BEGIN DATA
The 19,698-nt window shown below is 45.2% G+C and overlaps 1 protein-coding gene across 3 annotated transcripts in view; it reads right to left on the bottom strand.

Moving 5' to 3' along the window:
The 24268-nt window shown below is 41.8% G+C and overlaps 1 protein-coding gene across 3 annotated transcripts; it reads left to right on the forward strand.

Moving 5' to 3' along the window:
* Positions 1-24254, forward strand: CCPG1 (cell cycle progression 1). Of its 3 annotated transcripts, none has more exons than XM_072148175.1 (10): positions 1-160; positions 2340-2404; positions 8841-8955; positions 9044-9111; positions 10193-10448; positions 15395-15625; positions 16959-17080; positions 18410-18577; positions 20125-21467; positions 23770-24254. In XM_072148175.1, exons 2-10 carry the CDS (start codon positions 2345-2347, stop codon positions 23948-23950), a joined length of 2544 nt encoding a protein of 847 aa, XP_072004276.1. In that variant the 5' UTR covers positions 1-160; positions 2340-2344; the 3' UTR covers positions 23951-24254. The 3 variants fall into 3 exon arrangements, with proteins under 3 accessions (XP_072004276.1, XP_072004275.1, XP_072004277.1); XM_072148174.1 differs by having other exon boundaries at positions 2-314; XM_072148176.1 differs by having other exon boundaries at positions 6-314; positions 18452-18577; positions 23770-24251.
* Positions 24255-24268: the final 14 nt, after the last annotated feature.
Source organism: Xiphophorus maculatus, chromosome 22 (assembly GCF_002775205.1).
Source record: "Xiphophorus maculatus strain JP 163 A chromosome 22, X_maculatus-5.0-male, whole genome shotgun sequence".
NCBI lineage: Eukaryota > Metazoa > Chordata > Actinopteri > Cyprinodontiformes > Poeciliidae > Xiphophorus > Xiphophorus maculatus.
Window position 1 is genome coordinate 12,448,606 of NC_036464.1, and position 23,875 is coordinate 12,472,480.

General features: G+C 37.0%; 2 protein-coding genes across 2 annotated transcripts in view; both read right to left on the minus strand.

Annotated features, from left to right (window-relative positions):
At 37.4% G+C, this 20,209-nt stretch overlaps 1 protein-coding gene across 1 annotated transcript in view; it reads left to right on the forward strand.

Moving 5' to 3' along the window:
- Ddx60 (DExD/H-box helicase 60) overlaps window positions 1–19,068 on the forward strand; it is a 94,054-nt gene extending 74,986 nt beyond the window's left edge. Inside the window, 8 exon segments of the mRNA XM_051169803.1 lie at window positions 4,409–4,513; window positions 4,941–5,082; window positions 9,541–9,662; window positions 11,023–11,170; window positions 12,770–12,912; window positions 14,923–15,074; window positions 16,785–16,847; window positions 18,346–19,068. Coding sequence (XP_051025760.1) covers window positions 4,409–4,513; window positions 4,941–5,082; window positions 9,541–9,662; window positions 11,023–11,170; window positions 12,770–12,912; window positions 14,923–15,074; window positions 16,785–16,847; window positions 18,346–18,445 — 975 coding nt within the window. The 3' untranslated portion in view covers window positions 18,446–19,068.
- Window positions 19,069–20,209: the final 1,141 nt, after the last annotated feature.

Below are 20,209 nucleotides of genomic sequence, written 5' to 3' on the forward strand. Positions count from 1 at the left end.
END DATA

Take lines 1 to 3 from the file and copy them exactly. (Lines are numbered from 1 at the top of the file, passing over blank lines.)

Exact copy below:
The 19,698-nt window shown below is 45.2% G+C and overlaps 1 protein-coding gene across 3 annotated transcripts in view; it reads right to left on the bottom strand.

Moving 5' to 3' along the window:
The 24268-nt window shown below is 41.8% G+C and overlaps 1 protein-coding gene across 3 annotated transcripts; it reads left to right on the forward strand.